Get the Daily News Digest in your inbox each morning. Sign Up

Alabama leaders discuss updating education funding model

MONTGOMERY, Ala. — A joint legislative committee met Tuesday to explore the idea of updating Alabama’s K-12 education funding model. Multiple lawmakers were surprised to learn how the state’s existing model often left students with special needs without adequate support.

The committee, composed of members of both the Alabama House and Senate education budget committees, was commissioned to study the idea of shifting the state’s education funding model – which has not changed in 30 years – from a resource-based system to a student-based system.

A resource-based system sees education funding allocated based on the number of students, whereas a student-based system sees funding allocated based on both the number of students, and those students’ specific educational needs.

In Alabama, to accommodate for the increased funding to support students with special needs, whatever a given school system’s student population is, it’s assumed their special needs student population is 5% of that.

The school system then receives 2.5 times the amount of funding for those students than they would for a student without special needs.

This funding formula appeared to perplex some members of the committee, including Sen. Kirk Hatcher, D-Montgomery.

“Am I correct in recalling that we basically put a generic 5% of the student population in a given system, we just assume 5% are special needs and then we use this 2.5 multiplier on that number, and we have no bearing on the degree of special needs?” Hatcher asked.

Kirk Fulford, deputy director of the Alabama Legislative Services Agency, who was giving the committee a presentation on the state’s education funding model, confirmed Hatcher’s description.

He did note that the state currently funds a special education grant program to the tune of $17.4 million a year, in addition to the additional funding school systems receive based on their student population, but that even combined, that funding would be far less than what a student-based system would likely produce.

“That is not to the level of what a student-based (system) would do in terms of an additional multiplier to the base for each individual,” Fulford said. “So the cost would go up (should you choose to adopt a student-based system).”

The Joint Senate Finance and Taxation Education Committee and House Ways and Means Education Committee holds its meeting at the State House in Montgomery, May 21.

Rep. David Faulkner, R-Mountain Brook, said the funding mechanism for students with special needs came as a surprise to him as well, and noted what he considered to be the mechanism’s inadequacies.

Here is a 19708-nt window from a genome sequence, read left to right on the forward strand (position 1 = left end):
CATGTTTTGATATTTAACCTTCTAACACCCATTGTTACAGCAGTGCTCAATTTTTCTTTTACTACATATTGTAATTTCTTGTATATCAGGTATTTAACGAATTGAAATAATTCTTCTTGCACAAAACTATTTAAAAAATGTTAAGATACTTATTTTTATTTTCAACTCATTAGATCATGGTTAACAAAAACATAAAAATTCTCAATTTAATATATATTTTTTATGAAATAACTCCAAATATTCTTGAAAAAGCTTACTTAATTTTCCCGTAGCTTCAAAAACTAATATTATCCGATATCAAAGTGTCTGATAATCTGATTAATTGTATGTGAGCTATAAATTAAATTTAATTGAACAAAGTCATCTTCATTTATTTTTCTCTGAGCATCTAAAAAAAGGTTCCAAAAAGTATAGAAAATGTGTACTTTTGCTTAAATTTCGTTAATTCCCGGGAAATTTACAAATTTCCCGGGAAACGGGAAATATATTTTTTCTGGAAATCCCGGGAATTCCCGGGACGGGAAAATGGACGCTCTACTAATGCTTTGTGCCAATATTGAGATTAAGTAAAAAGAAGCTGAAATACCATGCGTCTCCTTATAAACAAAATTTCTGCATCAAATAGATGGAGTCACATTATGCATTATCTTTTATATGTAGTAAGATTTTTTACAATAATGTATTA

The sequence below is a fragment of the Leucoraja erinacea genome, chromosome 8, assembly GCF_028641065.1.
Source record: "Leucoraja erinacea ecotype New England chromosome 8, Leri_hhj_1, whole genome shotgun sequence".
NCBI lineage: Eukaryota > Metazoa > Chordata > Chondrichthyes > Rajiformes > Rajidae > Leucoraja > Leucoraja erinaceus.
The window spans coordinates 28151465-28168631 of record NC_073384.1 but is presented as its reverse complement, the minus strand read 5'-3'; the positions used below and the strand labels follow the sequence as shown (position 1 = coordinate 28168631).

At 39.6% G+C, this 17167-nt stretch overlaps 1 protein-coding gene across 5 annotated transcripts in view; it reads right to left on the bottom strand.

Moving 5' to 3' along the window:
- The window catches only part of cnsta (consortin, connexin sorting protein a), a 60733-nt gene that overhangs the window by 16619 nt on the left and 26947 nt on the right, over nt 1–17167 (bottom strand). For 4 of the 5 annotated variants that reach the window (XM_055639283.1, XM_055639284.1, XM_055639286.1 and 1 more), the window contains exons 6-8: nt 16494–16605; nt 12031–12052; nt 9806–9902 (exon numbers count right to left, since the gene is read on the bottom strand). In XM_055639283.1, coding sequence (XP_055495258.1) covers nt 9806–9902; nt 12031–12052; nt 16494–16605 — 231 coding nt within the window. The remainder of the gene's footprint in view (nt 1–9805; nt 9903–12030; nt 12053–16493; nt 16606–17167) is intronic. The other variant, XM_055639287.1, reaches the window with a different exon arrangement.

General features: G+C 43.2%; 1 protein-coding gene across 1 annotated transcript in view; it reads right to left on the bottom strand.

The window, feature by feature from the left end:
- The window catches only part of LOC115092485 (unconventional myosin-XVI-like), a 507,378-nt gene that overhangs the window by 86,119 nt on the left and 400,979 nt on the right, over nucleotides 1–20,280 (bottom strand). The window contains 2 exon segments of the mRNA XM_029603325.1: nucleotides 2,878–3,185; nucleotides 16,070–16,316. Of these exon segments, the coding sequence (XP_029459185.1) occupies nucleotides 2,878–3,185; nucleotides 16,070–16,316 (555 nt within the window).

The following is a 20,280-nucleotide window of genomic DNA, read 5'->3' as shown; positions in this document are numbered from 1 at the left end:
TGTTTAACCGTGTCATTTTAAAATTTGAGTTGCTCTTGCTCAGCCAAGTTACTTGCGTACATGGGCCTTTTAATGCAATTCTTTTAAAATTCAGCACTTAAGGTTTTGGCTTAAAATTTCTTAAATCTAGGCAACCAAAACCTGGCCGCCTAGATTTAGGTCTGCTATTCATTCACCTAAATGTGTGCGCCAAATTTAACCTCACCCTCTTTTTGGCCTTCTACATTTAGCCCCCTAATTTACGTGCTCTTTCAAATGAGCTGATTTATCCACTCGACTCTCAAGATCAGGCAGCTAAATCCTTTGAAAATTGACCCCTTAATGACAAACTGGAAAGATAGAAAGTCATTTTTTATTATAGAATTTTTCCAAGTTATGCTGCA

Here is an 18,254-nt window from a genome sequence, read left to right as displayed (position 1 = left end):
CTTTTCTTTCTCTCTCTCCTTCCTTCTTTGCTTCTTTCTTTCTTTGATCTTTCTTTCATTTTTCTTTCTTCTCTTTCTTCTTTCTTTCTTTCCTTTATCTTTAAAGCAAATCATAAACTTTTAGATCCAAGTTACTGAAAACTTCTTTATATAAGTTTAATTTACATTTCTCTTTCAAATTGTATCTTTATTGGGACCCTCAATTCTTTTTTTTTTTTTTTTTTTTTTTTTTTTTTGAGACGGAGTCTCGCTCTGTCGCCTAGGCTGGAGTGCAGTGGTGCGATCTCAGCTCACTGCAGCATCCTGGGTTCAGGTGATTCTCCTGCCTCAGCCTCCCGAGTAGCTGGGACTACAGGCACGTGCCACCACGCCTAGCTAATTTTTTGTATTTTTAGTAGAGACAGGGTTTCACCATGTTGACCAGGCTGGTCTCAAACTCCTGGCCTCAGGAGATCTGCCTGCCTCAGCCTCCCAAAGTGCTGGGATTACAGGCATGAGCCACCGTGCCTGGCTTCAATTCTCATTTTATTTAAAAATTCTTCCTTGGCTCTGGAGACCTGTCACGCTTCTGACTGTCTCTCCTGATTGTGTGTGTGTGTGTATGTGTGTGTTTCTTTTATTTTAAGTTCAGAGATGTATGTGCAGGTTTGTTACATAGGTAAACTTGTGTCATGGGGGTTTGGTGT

“It seems kind of hard to believe, I’m surprised that I didn’t realize that we’re just assuming,” Faulkner said. “If a school system has 10% special needs for example, but we’re only saying 5%, we’re really putting a hurtin’ on that system.”

Rep. Danny Garrett, R-Trussville, who chairs the House Ways & Means Education Committee, said that a change in the state’s education funding model could also help launch Alabama’s ranking nationally in terms of education, with the state routinely falling within the bottom five of all 50 states.

“We’re all aware of where our state stacks up on the national rankings when it comes to education,” Garrett said.

“The governor’s indicated she wants to be at number 30 pretty quickly, and obviously it’s going to take some change for us to get to that point. Not looking at something for 30 years, we think it makes sense that we do that.”

Following the meeting, Sen. Arthur Orr, R-Decatur, the chair of the Senate Finance and Taxation Education Committee, called the current funding for students with special needs, along with other special needs students like English language learners, “woefully small.”

“The $17 million for special needs students, that doesn’t scratch the surface when you have, for some special needs children, a full-time aid with a child who can’t walk, can’t talk; the cost to educate that child is quite substantial,” Orr told Alabama Daily News.

“Right now, we just take a multiplier, 5%, for every school system. We don’t know how many they have, whether 10% or 2% of their population is special needs, and then we don’t know if a child is a very high-functioning special needs child versus the other in the wheelchair who can’t talk and can’t walk.”

When asked by ADN whether lawmakers could enact such change next year, Orr said there was “a chance,” but called such a task an “admittedly huge lift.”

Another member of the committee, Rep. Jamie Kiel, R-Russellville, also said he was open to enacting a change to the state’s education funding model.

“We’ve got a lot of school districts with special needs that we need to certainly look at,” Kiel told ADN.

“I think looking at the student instead of the funding is the most important thing; see what the student needs, and then provide adequately for that education. If you’ve got 10% special education, and we provide 5% funding for that, it could be (a problem).”

Get the Daily News Digest in your inbox each morning.

This field is for validation purposes and should be left unchanged.

Web Development By Infomedia